While New Eve volunteers insisted that success comes in many forms, they were eager to share stories of former residents who left the home with better lives. Two women, while living at the home, celebrated a year of living drug-free.

One woman worked at a fast food restaurant while pregnant. During her maternity leave, she found a job in banking and has worked her way up in that field.

Two women graduated with honors from a certified medical assistant program.

“God gives us a great ability to love the women where they’re at, and we couldn’t do it without the Holy Spirit,” Martinez said.

How to help donations can be mailed to: PO Box 1518 Winchester, VA 22604.

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New Eve Opens Women’s Home https://newevematernityhome.org/new-eve-opens-womens-home/ https://newevematernityhome.org/new-eve-opens-womens-home/#respond Mon, 22 Aug 2011 21:54:30 +0000 http://newevematernityhome.org/?p=504 Stephanie M. Mangino, For The Winchester Star

WINCHESTER- An eastern Frederick County house on a quiet street is ready to become a new home for pregnant women of any faith without another place to go.

New Eve Ministries, a Catholic and pro-life organization, is renting the house, which has been completely furnished with donated items, said Joanne Seale of Frederick County, who serves on New Eve’s board as its secretary with her husband, Robert, who is its president.

The donations came easily, Joanne said. “It’s been great. It really has.”

The group is thrilled to have the home ready to accept residents, who will continue to live and learn at the home, following the birth of a baby.

“We’re excited,” said Brian Davet of Frederick County, New Eve board vice president.

The women served must be 18 years old or older.

The home is a place for people who really have no place else to go, said John Lindsey, a board member from Warren County.

The spirit of the home is reflected instantly in the coat rack sign, reading “family” on the front foyer wall.

The home’s location is not being revealed by New Eve, because women living there are in crisis, and may be leaving dangerous situations, its officials said.

“We could take somebody now,” Joanne said recently as finishing touches were put on the home, which is slated to be blessed in September by Arlington Diocese Bishop Paul Loverde.

The house can accommodate three women and their children, along with a woman – a local university student -who will stay at the home weekday nights, Joanne said.

Volunteers will stay at the home during weekend nights, and they will also provide the programs for the women living there, both during and post-pregnancy, Joanne said.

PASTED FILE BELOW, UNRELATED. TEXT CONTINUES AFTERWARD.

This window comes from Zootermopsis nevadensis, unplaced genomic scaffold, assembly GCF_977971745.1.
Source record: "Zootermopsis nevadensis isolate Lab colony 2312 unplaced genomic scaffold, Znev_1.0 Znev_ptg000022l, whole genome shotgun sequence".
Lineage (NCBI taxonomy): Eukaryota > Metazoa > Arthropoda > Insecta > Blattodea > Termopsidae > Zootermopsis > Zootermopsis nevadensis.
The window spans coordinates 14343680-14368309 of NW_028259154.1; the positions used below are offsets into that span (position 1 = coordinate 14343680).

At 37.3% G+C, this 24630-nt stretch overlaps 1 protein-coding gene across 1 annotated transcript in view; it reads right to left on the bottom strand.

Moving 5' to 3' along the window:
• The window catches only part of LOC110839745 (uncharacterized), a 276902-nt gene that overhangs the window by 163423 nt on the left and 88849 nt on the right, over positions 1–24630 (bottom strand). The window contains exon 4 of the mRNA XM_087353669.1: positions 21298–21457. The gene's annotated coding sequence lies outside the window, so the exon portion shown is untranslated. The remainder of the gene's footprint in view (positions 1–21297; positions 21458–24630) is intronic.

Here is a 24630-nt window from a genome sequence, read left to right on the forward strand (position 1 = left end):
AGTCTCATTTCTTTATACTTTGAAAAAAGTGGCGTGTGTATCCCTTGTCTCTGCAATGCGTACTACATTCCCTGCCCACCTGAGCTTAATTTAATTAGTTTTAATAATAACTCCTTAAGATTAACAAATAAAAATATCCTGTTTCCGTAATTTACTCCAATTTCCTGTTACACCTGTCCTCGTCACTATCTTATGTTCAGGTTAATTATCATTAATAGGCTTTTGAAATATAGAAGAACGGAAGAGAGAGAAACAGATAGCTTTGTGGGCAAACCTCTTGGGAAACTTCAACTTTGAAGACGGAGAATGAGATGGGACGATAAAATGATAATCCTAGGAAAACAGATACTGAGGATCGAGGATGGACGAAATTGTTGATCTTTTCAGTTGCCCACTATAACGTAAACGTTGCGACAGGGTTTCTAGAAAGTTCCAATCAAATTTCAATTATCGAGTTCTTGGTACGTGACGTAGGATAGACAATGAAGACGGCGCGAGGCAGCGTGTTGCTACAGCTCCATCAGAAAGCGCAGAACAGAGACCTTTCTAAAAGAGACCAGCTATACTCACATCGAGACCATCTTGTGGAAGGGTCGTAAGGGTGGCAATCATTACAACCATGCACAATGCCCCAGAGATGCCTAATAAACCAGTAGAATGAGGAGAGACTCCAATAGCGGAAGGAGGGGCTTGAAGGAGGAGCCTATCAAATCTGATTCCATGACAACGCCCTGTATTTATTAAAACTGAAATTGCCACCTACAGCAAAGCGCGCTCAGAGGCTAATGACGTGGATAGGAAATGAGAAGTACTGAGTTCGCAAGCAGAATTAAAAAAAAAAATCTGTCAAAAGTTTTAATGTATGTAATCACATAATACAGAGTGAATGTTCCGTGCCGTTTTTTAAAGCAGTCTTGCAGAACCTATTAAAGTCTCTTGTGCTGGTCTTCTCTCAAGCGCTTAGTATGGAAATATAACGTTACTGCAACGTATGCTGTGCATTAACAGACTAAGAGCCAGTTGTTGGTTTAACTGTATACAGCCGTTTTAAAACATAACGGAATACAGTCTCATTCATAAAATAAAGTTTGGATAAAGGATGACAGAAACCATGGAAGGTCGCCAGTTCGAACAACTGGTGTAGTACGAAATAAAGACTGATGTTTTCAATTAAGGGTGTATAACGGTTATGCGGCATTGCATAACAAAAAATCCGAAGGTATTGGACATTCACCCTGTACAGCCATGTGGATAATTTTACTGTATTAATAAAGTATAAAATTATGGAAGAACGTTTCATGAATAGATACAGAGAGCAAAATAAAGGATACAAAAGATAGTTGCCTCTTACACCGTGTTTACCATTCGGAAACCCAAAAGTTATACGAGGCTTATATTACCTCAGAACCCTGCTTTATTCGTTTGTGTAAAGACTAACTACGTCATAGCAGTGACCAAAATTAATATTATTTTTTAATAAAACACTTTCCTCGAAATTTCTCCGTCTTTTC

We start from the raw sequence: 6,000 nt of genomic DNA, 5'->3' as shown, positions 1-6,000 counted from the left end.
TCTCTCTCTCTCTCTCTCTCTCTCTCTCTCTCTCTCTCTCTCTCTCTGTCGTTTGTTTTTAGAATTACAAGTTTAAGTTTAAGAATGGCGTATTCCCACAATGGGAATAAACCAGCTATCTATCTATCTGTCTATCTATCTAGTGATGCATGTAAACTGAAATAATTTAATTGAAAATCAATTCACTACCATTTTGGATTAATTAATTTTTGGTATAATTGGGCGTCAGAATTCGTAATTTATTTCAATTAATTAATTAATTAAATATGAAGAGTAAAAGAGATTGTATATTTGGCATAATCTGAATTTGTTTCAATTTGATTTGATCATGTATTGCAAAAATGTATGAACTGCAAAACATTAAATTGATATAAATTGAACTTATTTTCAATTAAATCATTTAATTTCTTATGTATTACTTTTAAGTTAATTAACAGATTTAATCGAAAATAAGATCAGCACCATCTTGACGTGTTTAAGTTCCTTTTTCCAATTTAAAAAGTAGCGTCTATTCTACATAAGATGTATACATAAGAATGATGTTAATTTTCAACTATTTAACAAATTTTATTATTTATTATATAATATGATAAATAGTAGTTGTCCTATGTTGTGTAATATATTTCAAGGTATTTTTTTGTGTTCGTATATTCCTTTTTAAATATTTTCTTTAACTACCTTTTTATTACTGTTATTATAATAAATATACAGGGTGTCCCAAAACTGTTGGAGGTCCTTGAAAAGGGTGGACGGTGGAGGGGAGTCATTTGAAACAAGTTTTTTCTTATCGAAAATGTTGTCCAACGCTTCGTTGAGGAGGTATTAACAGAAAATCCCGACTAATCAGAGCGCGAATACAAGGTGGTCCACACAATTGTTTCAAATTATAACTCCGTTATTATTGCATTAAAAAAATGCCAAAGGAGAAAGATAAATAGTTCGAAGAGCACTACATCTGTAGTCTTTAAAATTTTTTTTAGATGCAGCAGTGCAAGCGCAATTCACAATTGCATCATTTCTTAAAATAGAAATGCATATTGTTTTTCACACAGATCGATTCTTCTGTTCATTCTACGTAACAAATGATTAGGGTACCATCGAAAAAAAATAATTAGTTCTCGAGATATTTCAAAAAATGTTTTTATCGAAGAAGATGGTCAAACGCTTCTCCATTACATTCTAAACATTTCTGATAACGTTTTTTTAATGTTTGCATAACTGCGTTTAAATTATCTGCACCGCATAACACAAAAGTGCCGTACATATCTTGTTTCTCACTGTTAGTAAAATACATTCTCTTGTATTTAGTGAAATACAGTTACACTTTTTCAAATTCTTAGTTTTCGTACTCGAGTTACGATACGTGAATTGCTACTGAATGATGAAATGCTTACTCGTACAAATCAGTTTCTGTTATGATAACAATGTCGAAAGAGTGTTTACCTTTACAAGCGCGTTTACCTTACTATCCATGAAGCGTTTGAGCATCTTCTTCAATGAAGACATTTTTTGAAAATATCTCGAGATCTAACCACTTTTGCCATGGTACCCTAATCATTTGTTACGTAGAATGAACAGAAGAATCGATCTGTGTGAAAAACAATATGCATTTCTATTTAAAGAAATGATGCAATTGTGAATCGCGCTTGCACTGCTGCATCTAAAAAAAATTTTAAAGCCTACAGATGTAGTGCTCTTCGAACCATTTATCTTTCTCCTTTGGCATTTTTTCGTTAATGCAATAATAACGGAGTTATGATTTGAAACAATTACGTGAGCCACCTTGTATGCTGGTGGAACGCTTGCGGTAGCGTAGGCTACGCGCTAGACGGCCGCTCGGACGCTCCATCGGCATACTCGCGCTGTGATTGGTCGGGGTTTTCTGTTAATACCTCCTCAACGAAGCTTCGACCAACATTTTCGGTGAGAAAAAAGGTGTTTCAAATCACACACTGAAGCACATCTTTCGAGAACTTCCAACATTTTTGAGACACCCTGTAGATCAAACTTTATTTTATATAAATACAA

New Eve, which grew out of the former Chalet Magnificat which operated in Front Royal, will offer assistance like classes in life skills, such as caring for a baby, child development, parenting, and furthering education and completing job applications.

Lindsey said the ministry’s name “New Eve” is a theological term, and that there are some who refer to Mary, the mother of Jesus, as the “New Eve.”

The volunteers will supply help, such as transportation assistance or additional child care, depending on women’s needs, Lindsey said.

A good skeleton structure is in place, which will be flexible, Lindsey said. “You learn as you go.”

However, the program is highly structured, and house rules will apply, including curfews for guests, designed to make the residents feel safe and to develop so that they can lead lives outside the home, he said.

While at the New Eve house, they need to live with each other safely, with the rules in place “to avoid any sort of chaos at all,” Lindsey said.

Other similar homes in the region have helped in the formulation of the New Eve house structure, added Darlene Kent, a board member from Winchester.

The organization, which is completely volunteer-run, has a pool of 20-25 volunteers, but always needs more, Joanne said.

New Eve’s operating budget is about $50,000 per year, she said. That’s with all volunteer labor. Even the woman staying weekday nights is doing so without pay – she gets her room in return for her efforts and a small stipend for each resident.

An Oct. 1 “Harvest for a Home” fundraiser is set to assist the organization. The 6 p.m. event at Winchester Country Club will feature Virginia Attorney General Ken Cuccinelli as guest speaker, live music, a three-course dinner and live auction.

Tickets are $100 per person or $175 per couple.

No residents are currently living in the home that boasts a full finished basement and open, airy kitchen, but an application process has been set up, Lindsey said.

New Eve officials also know that there is interest in the home – they received inquiries well before it was ready to go.

The organization has contacted local social services departments to let them know about the service and they also have a good relationship with AbbaCare, which provides pregnancy support, Joanne said.

New Eve is also in the process of talking to The Laurel Center about its service, Davet said.